Evidence indicates that eating whole grains can reduce the risk of heart disease and some cancers.
The newly revised Dietary Guidelines for Americans, released in January 2005, recommend that half
of all daily grain servings be whole grains. For an individual who consumes 2,200 calories a day, this
would mean eating 3½ ounces of whole grains a day, equal to 1½ cups of cooked brown rice or 3½
slices of whole-wheat bread.
Food availability and food intake data tell us that most Americans are not meeting these guide-
lines. Historically, Americans have consumed ever-increasing amounts of refined-grain products and
fewer servings of whole grains. ERS researchers annually calculate the amount of food available for
human consumption in the United States. The food availability data measure the flow of raw and semi-
processed food commodities through the U.S. marketing system. Between 1972 and 2003, per capita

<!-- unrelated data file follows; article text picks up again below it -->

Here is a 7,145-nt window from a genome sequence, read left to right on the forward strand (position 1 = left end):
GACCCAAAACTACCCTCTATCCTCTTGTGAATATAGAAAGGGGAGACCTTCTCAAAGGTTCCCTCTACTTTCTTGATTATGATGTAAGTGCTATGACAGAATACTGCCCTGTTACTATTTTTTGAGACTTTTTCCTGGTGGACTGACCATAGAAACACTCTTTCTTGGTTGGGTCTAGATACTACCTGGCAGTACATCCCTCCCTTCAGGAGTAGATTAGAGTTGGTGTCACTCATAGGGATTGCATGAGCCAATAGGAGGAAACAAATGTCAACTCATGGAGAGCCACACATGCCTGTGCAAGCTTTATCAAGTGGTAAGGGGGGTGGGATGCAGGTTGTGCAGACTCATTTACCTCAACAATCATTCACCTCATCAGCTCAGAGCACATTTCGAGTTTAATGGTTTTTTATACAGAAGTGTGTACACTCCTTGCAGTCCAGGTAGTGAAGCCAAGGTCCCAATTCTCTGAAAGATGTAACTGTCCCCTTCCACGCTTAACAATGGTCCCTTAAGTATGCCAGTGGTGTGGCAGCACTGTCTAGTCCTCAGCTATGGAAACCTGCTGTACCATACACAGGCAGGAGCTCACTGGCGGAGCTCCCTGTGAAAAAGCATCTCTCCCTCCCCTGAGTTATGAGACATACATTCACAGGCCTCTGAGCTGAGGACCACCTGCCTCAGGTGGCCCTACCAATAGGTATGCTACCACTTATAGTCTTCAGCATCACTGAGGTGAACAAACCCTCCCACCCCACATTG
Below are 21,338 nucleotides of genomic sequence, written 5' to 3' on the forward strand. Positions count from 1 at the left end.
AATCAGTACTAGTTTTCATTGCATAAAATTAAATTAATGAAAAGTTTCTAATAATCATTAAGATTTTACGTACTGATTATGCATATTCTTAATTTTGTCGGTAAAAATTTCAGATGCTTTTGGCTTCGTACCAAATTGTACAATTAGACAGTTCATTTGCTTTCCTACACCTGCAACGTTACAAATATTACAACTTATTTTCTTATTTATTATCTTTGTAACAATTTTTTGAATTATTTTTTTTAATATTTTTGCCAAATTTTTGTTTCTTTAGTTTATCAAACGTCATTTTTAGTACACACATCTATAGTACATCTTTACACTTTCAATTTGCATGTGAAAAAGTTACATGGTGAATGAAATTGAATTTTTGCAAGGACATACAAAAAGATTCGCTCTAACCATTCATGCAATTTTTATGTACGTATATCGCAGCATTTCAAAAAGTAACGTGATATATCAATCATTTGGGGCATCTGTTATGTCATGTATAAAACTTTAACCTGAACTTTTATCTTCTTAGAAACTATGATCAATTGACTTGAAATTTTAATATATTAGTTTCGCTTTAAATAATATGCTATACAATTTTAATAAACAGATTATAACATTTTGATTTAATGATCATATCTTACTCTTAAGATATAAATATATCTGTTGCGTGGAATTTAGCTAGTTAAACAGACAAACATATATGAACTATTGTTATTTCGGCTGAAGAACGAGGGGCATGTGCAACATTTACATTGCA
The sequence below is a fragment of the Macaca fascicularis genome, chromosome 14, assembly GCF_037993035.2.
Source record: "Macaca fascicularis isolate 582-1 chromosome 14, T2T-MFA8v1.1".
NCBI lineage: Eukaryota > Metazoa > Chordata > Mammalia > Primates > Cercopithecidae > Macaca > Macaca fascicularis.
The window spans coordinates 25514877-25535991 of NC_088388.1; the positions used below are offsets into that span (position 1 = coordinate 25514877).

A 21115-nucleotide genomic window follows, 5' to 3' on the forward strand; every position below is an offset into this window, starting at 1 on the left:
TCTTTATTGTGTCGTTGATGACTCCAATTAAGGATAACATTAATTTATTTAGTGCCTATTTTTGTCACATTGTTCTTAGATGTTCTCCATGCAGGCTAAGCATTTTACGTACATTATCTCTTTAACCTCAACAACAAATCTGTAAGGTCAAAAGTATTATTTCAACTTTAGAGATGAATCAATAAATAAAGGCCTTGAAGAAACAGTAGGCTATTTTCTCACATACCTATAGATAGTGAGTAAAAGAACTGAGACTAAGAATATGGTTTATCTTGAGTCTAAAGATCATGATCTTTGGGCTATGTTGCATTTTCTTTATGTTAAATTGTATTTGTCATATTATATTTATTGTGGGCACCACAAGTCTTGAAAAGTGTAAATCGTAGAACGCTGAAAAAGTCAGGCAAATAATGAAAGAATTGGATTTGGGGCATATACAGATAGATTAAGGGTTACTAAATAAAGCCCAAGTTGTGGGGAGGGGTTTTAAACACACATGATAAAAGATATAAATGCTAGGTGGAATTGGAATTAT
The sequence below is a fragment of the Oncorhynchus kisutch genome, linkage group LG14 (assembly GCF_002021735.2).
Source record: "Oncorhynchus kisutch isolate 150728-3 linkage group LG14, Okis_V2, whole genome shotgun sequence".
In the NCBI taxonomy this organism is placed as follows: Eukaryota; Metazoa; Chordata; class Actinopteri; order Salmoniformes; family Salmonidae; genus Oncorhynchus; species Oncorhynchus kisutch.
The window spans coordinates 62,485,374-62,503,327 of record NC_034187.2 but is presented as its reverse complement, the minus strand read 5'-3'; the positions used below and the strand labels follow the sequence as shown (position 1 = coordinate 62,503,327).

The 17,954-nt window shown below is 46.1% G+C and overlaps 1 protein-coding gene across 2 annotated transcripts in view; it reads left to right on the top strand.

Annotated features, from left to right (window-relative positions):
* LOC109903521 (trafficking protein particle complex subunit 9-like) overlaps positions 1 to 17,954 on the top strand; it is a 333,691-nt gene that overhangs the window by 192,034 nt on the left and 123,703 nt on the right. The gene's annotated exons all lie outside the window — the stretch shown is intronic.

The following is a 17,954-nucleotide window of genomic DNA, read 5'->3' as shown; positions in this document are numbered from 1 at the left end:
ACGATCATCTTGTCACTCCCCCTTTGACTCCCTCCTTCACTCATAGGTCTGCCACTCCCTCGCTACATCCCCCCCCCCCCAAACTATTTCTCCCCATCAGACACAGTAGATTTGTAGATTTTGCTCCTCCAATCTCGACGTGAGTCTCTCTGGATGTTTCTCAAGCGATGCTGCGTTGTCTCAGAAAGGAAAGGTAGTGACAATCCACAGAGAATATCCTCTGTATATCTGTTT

annual availability of all grain products increased 46 percent, from 133 pounds per person to 194
pounds per person.
After adjusting the availability data for waste and losses, Americans were eating, on average, 10
servings of grains a day in 2003—three servings more than recommended by the new dietary guide-
lines for someone who consumes 2,200 calories per day. Of those 10 servings, whole grains account-
ed for just over 1 serving. In food intake surveys from 1999-2000, nearly 40 percent of Americans did
not report eating any whole grains in an entire day.
In the past, dietary changes have developed slowly over time. Food manufacturers can serve as
catalysts to change by quickly responding to or even anticipating dietary trends. ERS researchers found
that for those consumers who said they ate
whole-grain foods, the bulk of those foods
consisted of whole-grain crackers, salty
snacks, and ready-to-eat cereals. Responding
to greater emphasis on the health benefits
of whole grains, General Mills announced
that it would reformulate all of its breakfast
cereals to qualify them as either a good or
excellent source of